But what of Fred’s sister, Adele? There is no film of her. Fred Astaire’s daughter, Ava Astaire Mckenzie, has written, ‘Although I was extremely close to my father and my aunt, in this informative book Kathleen Riley has captured the essence of their lovely spirits far better than I could.’
They needed their lovely spirits when, as mere children, they toured in vaudeville, two, three sometimes four performances a day, as Fred put it ‘every rat trap and chicken coop in the Middle West’. Once they shared the bill with just one other act, ‘a team of trained seals who occupied the ‘star’ dressing room.’ Kathleen’s book in its varied and detailed account of their childhood’s triumphs and tribulations astonished me by dropping in the stark fact that – a kind of leitmotiv to their musical Terpsichore progress – ‘The Astaires would spend twelve years honing three basic vaudeville routines.’ Adele disliked rehearsal, Fred could never get enough. The work did not dull their freshness. Amongst the many reviews Kathleen quotes I like the Chicago one that begins, ‘You can haven’t any idea of Miss Adele Astaire’s comic importance to this universe of ours unless you have seen…,’
So many of us feel that Fred Astaire is part of our cultural landscape; for me, reading the book was to realize that not only were his films part of my childhood – the days when I would emerge from our local street corner cinema and not quite have my feet back on the cobbles before I got home, but also I have trod the boards over which he danced with his sister, in Liverpool, Birmingham, Cardiff et al, not to mention the Palace Cambridge Circus and the Palladium. I must have even been assigned in the provinces, once I played leading parts, the very dressing rooms he made up and dressed in.
But somehow it is more fascinating when, for instance, Kathleen takes us walking in the grounds of Lismore Castle where Adele lived after leaving the stage and marrying Lord Charles Cavendish. Of one of Fred’s visits their, Kathleen writes, ‘Adele relished having her brother almost entirely to herself. They spent their afternoons tramping over the castle grounds, including the ancient yew walk where Edmund Spenser is believed to have written The Faerie Queen in Raleigh’s time. The book manages to cover Fred’s later career, keeping tabs on Adele’s often tragic life.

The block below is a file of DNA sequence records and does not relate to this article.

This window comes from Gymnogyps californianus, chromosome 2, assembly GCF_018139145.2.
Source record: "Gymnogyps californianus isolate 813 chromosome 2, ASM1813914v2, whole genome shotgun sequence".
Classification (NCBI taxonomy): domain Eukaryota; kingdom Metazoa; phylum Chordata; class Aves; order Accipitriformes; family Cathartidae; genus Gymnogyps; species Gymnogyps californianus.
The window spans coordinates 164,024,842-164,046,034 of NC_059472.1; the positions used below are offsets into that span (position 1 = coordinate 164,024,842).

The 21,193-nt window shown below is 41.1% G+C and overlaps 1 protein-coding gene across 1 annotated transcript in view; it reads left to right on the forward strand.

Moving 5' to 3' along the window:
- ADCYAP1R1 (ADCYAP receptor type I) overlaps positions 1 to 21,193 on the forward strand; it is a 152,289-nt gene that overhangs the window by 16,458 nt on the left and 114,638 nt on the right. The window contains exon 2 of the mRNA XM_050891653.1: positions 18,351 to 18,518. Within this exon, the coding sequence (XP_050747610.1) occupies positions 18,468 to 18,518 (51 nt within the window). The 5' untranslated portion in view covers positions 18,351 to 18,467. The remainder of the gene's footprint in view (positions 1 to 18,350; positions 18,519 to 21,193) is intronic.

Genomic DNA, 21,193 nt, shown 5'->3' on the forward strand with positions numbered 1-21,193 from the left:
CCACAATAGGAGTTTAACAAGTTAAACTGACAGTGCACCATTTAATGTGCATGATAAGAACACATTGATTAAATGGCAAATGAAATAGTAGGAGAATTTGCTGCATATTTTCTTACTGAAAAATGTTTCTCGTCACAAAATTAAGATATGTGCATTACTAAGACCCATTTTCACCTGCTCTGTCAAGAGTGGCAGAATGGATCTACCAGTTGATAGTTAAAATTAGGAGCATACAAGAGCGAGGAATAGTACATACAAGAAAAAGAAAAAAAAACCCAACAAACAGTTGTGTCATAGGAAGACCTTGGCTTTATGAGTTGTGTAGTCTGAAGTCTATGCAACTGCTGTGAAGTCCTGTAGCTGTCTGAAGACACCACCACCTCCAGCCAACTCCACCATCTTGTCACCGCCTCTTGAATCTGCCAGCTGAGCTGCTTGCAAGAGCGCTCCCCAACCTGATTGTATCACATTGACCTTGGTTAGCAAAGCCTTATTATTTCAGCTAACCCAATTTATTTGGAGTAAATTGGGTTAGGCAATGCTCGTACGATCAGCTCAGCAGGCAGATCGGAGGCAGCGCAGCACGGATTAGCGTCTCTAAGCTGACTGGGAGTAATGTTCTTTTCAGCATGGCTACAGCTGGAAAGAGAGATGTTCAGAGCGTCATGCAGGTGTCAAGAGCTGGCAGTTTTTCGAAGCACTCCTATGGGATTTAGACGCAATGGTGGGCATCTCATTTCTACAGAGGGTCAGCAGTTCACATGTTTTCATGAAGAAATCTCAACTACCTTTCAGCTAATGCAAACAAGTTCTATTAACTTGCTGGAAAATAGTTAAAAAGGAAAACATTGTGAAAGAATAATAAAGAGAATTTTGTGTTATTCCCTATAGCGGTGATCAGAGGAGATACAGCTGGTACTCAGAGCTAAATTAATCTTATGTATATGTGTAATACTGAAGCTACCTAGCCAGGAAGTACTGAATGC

It is well past tea time, I am home, and the Tate’s pictures and sculpture’s hang and stand in the dark ( I did get to spend 10 minutes in that niche, nearby a bust of George Bernard Shaw- one of Adele’s fans as it happens).
Who knows, some of those sixteen year olds may grow up to catch Fred on Afternoon TV or its cyberspace equivalent. The films are bound to last, surely long after the video installations that creak and sputter in art galleries. Those youngsters who grow up with a sense of history might even turn to such a book as Kathleen Riley’s, the better to understand the inter war period with its modernism, Tin Pan Alley and the emergence of so many still illustrious names, Gershwin, Cole Porter, Coward, and at the heart of it all on Broadway and in particular London’s West End, Fred and Adele. The names of T.S. Eliot and Ezra Pound and James Joyce are to be found in the index.
“The Astaires, however, seemed unaffected by the modernist crisis and the aesthetic revolt it spawned …… they managed to project a wholesomeness and, as Gielgud noted, a sweetness at odds with the self destructive impulses satirized in Evelyn Waugh’s Vile Bodies …… they expressed musically that quality F Scot Fitzgerald spoke of when he defined America as ‘a willingness of the heart”.
Oxford University Press. 2012. ISBN: 978-0-19-973841-0. 242pp.
Edward Petherbridge is an actor, writer, poet, artist and honorary Book Fox … not necessarily in that order.